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Meta hit with $1.3 Billion record Fine by EU for Data Privacy

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The European Union slapped Meta with an unprecedented $1.3 billion fine for privacy on Monday and demanded that it stop transferring the personal information of its users across the Atlantic in October. This is the latest blow in the long-running case that was sparked by U.S. cyber snooping fears.

Since the strict data privacy regulations of the EU went into force five years ago, the punishment of 1.2 million euros was the highest. This is higher than Amazon's $746 million euros penalty in 2021 over data protection breaches.

Meta The business, which has previously expressed concern that it would lose access to its European consumers, has vowed to appeal and ask judges to render their ruling as soon as possible.

Facebook has stated that "there are no imminent interruptions for Facebook for Europe." This decision is applicable to data of users such as names, email addresses, and IP addresses, as well as messages and view history, geolocation information, and other data that Meta and other tech giants such as Google employ to deliver specific online ads.

According to Jennifer Newstead, president of global affairs and senior attorney at Nick Clegg Meta, "This decision is a mistake in its reasoning, is unjustified, and unintentionally creates a precedent for numerous other companies that transfer data between the EU and the USA"

It's a new twist in a court dispute that started in 2013 when Austrian lawyer and activist for privacy Max Schrems filed a complaint concerning Facebook's handling of his personal data in the wake of the former National Security Agency contractor Edward Snowden's revelations of electronic surveillance conducted by U.S. security agencies. The revelations included that Facebook allowed security agencies access to the personal information of Europeans.

The scandal has brought to light the tensions between Washington as well as Brussels regarding the differences between Europe's rigorous policy on data privacy versus the relatively loose regulations of the U.S., which lacks a federal privacy law. With a set of regulations requiring them to more closely control their platforms and protect the privacy of their users' data, the EU has been a global pioneer in curtailing the dominance that is Big Tech.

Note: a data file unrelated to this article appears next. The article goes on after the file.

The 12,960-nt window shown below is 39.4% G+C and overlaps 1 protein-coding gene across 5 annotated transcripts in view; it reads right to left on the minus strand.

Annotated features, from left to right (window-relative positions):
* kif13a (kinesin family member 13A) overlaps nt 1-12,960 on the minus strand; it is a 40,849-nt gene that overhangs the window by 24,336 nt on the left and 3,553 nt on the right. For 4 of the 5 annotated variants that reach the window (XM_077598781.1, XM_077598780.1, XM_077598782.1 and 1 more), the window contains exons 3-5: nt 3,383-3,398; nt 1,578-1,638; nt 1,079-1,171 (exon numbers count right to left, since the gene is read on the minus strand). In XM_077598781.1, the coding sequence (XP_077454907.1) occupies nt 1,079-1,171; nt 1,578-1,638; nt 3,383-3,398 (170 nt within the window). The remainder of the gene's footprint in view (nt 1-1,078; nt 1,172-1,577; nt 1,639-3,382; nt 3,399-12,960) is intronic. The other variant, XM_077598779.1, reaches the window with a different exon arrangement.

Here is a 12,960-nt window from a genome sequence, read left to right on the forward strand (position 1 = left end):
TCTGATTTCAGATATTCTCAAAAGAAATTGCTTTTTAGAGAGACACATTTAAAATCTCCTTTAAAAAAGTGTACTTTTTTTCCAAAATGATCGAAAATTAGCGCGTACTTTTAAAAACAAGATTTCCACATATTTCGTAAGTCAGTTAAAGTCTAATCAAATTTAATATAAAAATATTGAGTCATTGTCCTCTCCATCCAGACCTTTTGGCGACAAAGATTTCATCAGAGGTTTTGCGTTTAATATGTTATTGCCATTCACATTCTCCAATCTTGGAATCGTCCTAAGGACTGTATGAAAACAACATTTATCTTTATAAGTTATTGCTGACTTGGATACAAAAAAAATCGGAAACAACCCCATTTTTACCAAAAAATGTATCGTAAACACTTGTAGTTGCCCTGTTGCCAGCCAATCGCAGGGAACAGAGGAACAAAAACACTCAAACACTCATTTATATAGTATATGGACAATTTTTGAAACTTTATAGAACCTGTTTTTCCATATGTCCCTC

An agreement that governs EU-U.S. data transfer known by the name of Privacy Shield, was ruled invalid at the end of the 2020 year in the European Union's highest court, which ruled that it wasn't enough to shield citizens against the U.S. government's electronic prying. The court's ruling on Monday confirmed that a different method to regulate the transfer of data - legal stock contracts also was invalid.

Brussels as well as Washington signed a deal in the year 2000 on the reformed Privacy Shield, which Meta could utilize, but the pact awaits an answer from European officials regarding how well it will protect privacy of data.

EU institutions have been examining the agreement and the EU's lawmakers have demanded improvements, claiming the security provisions aren't sufficient.

Dublin's Data Protection Commission handed down the fine as Meta's leading privacy regulator within the bloc of 27 nations because the Silicon Valley tech giant's European headquarters is located in Dublin.

The Irish watchdog said it granted Meta the time to cease transmitting European user's data to U.S. users. U.S. as well as six months for bringing its data processing operations in line with the law "by ending the illegal processing, and even storage within the U.S." of European users' personal information transfer in violation of Privacy rules of the bloc.

If the transatlantic privacy agreement is implemented before these deadlines, "our services can continue exactly as they are today, without interruption or impact on our users," Meta said.

Schrems declared that Meta is "no likely chance" of getting the ruling in any way overturned. A new privacy pact may not be the end of the problems for Meta, as there's a chance that it'll be rejected by the top court of the EU according to him.

"Meta intends to use the new arrangement to transfer data in the future but this is probably not a permanent solution," Schrems said in an announcement. "Unless U.S. surveillance laws are changed, Meta will likely have to maintain EU information in Europe. EU."

Meta was warned in its most recent earnings report that, without an appropriate legal framework for data transfer it could be forced to discontinue offering its services and products across Europe, "which would have a materially negative impact on the financial health of our company and the operational performance."

The company that runs social media may need to undertake a complex and costly overhaul of its processes if ordered to stop transferring information about users through the Atlantic. According to its website, Meta has a fleet of 21 data centers, but most of them are situated in the United States. Three more are situated in the European countries comprising Denmark, Ireland, and Sweden. The third is in Singapore.

Other giants of social media are being scrutinized for their privacy practices. TikTok has attempted to calm Western concerns about the Chinese-owned video-sharing application's possible security risks by launching the announcement of a $1.5 billion plan to keep U.S. user data on Oracle servers.

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